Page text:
There are complications to this view, of course. The US-China trade war – and numerous human rights sanctions – has shown how significant geopolitical risks can be, and there are few signs these will abate over the medium term. But the recent strength of the ¥uan/Renminbi (CNY) suggests investors are willing to shrug them off for now.
We have written before that there are noteworthy parallels between China today and Japan in the 1980s. Back then, Japan was a rapidly industrialised nation with booming growth and an emerging middle class. This made it a popular place for global investors, causing the Yen to appreciate some 75% in the mid-1980s. As the chart below shows, the Renminbi’s path has been eerily similar. And, with the same forces in play today, we could see China’s currency appreciate from 6.7 CNY to the dollar now to around 5 CNY in the next few years.
In terms of China’s economy and assets, that path clearly spells good things over the medium term. But allusions to 1980s’ Japan inevitably conjure the spectre of 1990s Japan, where the bursting of a domestic asset price bubble caused a ‘lost decade’ of deflation and low growth. It would be quite a leap to predict the same for China, but the underlying signs are certainly there: A burgeoning credit market with rising asset prices and an aging population, leading to the same inverted age pyramid by 2050 as Japan has today. Another similarity can be seen with the way China is having to deal with non-performing loans.
On their part, Chinese authorities are striving to avoid that situation. It is telling that, while all other major central banks are committed to looser for longer in monetary policy, the People’s Bank of China has tightened financial conditions in 2020 through a variety of monetary policy means, the aggregation of which is presented by Goldman Sachs Indices as shown in the chart below. The government has been aware of China’s credit boom problems for some time, and even when trying to stimulate growth it has attempted to do so in a way that does not risk inflating the credit bubble. This is in stark contrast to 1980s Japan, where the central bank pursued expansionary monetary policies to combat a decline in export growth.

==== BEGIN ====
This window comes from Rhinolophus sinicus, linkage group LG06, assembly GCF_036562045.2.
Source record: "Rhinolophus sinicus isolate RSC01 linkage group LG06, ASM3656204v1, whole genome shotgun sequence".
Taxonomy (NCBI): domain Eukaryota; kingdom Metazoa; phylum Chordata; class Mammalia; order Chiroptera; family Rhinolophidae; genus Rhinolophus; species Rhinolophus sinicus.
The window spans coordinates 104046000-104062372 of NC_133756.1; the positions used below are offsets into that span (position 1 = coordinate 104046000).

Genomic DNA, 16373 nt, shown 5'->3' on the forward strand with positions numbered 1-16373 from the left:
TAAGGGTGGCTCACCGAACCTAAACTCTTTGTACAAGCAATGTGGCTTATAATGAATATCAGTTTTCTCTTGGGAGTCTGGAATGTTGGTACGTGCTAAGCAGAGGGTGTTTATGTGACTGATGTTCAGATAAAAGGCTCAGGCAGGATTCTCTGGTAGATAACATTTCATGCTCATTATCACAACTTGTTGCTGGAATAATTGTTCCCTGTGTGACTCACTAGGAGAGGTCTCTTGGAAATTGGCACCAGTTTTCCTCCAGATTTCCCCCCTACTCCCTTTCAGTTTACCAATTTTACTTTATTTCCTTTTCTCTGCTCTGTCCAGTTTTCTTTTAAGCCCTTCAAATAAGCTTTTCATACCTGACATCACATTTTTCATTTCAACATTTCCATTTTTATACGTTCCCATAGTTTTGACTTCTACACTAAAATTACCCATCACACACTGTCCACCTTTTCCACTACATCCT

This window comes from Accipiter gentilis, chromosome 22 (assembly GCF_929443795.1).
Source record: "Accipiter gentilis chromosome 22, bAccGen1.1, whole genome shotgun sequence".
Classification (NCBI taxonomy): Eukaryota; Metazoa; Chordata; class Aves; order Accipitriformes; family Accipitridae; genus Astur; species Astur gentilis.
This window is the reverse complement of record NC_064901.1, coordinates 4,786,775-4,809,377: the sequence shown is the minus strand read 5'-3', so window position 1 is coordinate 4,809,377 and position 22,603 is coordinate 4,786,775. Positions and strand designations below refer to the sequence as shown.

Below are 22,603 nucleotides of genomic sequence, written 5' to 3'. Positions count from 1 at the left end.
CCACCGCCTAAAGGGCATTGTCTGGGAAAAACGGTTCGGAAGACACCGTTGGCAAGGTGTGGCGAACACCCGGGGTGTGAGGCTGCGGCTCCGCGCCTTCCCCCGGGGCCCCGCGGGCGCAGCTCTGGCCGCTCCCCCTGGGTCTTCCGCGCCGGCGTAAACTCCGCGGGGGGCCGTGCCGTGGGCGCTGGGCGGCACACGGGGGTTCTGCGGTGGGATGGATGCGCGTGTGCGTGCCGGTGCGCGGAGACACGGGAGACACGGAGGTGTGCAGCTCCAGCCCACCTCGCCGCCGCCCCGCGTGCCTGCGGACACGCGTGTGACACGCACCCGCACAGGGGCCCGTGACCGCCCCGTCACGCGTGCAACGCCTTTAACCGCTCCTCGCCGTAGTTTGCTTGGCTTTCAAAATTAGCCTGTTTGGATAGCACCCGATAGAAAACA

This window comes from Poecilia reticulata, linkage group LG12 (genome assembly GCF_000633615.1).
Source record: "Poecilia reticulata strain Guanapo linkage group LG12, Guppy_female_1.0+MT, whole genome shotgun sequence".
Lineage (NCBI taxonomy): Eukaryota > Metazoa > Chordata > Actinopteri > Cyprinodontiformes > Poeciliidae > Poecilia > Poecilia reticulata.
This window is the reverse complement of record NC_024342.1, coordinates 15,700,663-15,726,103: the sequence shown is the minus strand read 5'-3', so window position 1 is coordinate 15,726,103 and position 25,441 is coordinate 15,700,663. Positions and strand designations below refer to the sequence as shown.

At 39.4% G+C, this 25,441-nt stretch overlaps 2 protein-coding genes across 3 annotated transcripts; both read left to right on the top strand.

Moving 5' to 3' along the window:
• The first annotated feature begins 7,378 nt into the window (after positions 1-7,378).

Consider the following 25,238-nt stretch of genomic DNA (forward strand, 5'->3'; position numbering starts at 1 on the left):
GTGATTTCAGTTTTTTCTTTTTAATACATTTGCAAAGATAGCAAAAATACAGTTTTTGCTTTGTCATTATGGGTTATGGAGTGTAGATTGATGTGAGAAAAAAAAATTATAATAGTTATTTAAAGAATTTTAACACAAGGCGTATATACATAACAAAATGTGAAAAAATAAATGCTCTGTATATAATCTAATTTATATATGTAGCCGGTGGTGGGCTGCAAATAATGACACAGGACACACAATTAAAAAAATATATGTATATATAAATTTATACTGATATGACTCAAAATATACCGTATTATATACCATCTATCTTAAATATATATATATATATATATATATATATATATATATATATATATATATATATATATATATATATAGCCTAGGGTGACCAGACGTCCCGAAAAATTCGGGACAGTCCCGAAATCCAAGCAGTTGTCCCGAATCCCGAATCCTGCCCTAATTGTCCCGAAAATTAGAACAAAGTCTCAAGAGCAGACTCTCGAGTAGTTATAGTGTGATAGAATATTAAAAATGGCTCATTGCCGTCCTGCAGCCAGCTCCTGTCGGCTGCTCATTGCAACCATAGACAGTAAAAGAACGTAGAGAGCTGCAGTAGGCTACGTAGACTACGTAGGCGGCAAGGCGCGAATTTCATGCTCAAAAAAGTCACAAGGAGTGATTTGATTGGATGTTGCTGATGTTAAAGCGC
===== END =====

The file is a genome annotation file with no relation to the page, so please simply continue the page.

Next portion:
Whatever the long-term outlook, China is undoubtedly the big winner from 2020’s COVID pandemic, and shows no sign of pulling back as we head into next year. The domestic political risks that arose from frictions with the inhabitants of Hong Kong but also other large conurbations, that we discussed a couple of weeks ago, appear to have been overwhelmed by positivity and resulting public support towards the Chinese leadership over its undeniable success in dealing with COVID compared to other political systems.
Political frictions with the West remain, and have been further fuelled by widespread public suspicion and discomfort amongst global consumers that the country where the pandemic originated should end up turning out to be the main beneficiary of the world’s plight. The ability of the Chinese government to handle this conflict over the coming months and years now presents the main threat to China’s outlook. But a less combative presence in the White House could make a big difference here, if only to add some consistency in trade negotiations. For now, despite the simmering public dislike for anything Chinese, investor optimism is not letting up – perhaps another similarity to Japan’s position in the late 1980s.